I don’t think I mean, it’s a good it’s a good point. I don’t I don’t think so only because I think that this isn’t the first time that the government has had, you know, different various different crackdowns on, you know, younger kids gaming. So I don’t know how different This one is from from sort of previous ones or how long these things last? Or if there’s ways that people easily get around them. But it’s an interesting thing that I wasn’t sure where we were going to go with this story. Because obviously, there’s a million ways you could you can take it, you know, this could turn into a geopolitical conversation or a conversation about Okay, is it is it a good thing for miners to, for us to cut down on minors? gaming, we don’t want to go in those directions. So I think you actually adding a good question. But yeah, I mean, I don’t I think that all of that is sort of a little bit baked in. And to some extent, you know, I think that people spend too the amount that they have in their wallet, if that makes sense. So what I mean by that is, if I am a miner and I have an allowance of $30 a week, and I spend $15, on a gaming, I will spend those $15, whether it’s in five hours of time, or 10 hours of time, most likely, you kind of can’t spend more than you have. Maybe at the very margins, you get people with addictive personalities that are staying up all night playing these like effective slot machine games and like spending beyond their means. But those people turn out and those people will spend that money anyway, because they have addictive personalities. So I think the willingness to pay is is where you’re going to hit up to on the demand curve, rather than, you know, just like shrinking the time applying isn’t going to shrink the depth of wallet, I guess.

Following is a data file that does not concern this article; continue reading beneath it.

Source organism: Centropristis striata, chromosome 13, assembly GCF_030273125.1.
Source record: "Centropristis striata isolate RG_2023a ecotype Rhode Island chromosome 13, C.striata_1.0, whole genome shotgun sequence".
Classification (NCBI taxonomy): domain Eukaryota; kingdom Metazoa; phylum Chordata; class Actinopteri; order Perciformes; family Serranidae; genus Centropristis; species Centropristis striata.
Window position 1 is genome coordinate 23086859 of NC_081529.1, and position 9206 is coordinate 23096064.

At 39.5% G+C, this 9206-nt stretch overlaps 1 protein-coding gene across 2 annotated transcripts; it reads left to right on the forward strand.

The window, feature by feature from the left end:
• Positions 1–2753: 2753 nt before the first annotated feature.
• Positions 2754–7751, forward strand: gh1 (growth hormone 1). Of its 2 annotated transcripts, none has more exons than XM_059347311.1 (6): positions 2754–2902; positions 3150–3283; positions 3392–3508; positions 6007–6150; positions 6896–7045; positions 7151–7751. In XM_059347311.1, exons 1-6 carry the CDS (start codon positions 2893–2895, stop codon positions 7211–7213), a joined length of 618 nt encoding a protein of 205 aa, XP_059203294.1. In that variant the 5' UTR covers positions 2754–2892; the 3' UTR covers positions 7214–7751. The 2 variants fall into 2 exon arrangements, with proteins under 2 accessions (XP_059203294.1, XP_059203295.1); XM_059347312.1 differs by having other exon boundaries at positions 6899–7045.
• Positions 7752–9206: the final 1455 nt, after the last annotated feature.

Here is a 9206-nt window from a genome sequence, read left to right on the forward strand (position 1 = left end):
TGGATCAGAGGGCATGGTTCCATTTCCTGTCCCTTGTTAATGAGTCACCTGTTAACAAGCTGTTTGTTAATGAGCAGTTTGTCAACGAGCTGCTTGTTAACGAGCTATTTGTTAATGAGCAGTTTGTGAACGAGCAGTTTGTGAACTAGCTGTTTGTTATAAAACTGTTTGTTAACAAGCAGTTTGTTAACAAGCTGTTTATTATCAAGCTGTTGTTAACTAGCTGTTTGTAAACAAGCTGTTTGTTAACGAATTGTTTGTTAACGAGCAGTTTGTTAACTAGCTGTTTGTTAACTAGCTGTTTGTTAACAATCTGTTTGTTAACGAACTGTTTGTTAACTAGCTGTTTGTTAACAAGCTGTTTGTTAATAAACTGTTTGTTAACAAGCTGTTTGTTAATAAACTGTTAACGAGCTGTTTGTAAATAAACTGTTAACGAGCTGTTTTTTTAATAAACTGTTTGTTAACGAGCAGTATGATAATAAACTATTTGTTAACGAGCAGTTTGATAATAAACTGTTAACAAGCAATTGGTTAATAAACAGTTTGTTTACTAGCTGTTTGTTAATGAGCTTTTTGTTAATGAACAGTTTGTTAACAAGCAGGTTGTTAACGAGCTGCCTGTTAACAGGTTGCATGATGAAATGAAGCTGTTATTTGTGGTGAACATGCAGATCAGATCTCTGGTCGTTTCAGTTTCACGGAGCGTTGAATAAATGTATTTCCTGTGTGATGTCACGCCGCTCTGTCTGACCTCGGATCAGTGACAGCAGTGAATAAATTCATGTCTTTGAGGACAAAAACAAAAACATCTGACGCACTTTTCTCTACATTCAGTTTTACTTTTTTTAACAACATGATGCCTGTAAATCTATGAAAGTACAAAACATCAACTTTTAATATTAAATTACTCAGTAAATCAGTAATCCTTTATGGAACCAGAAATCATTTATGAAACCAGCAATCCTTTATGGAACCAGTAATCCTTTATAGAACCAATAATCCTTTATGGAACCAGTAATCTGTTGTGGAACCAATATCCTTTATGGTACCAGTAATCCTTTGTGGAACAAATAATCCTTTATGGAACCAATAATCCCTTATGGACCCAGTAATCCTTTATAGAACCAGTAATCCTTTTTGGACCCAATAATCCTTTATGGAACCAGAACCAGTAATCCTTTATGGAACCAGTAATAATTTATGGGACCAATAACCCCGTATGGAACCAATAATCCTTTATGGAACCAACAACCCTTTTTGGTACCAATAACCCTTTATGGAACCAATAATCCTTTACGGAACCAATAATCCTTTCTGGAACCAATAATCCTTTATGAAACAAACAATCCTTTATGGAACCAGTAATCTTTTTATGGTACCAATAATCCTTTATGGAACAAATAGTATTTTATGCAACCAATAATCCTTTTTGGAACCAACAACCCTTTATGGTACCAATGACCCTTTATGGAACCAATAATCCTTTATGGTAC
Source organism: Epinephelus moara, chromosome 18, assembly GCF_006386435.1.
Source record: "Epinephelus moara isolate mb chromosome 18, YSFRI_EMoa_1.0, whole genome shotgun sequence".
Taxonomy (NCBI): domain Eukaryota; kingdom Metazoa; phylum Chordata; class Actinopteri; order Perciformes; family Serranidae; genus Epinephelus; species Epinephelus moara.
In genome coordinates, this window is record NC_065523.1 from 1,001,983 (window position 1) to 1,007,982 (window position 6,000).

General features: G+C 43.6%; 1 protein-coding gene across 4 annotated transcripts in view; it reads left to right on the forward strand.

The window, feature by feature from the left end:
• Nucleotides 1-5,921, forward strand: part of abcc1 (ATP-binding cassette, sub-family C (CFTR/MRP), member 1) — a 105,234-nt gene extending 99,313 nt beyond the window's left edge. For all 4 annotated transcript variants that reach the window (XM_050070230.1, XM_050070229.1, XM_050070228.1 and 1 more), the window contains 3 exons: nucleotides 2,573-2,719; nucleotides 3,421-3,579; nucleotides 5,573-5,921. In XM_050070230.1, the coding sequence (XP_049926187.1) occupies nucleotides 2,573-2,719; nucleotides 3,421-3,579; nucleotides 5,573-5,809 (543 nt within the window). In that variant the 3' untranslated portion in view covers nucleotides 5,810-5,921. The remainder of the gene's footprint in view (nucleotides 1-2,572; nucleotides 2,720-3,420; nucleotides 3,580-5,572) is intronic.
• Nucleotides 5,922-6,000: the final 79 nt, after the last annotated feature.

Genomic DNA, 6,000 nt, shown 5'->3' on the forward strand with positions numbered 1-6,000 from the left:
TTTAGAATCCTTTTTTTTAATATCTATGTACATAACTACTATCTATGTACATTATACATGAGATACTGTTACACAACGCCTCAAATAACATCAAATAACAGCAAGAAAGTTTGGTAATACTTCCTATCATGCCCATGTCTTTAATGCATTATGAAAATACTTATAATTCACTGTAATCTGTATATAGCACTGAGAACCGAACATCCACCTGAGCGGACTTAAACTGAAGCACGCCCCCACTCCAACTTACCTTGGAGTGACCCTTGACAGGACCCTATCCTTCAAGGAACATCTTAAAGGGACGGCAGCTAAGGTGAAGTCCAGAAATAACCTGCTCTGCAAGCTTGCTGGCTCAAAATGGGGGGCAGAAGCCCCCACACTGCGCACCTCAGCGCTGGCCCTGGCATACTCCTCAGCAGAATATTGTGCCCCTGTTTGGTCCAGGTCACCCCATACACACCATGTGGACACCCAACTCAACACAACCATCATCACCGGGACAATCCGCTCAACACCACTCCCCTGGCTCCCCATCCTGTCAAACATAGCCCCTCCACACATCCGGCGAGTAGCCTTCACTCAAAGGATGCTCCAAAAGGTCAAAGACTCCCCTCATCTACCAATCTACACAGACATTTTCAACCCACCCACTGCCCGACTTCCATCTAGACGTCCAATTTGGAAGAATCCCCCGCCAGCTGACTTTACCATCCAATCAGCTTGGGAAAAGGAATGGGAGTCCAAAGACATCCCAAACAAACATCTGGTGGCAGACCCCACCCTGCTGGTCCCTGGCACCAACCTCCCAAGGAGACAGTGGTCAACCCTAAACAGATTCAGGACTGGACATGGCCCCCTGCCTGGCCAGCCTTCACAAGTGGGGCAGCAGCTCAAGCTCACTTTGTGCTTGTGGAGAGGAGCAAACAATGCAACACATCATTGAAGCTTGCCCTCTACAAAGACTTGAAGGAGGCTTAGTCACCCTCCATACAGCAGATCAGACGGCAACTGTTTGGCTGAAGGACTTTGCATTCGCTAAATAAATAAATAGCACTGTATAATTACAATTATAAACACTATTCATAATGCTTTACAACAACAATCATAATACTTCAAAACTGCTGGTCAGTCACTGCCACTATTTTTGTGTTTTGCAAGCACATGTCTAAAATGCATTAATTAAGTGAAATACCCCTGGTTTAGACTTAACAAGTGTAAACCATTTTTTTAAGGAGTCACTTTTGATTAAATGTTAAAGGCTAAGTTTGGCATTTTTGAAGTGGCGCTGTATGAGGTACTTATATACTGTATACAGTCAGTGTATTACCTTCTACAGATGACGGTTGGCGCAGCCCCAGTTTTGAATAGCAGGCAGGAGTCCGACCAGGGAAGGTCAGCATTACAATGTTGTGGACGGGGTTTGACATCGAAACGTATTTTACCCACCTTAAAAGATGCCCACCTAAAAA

Paul Dawalibi 1:03:29
William, you have
William Collis 1:03:31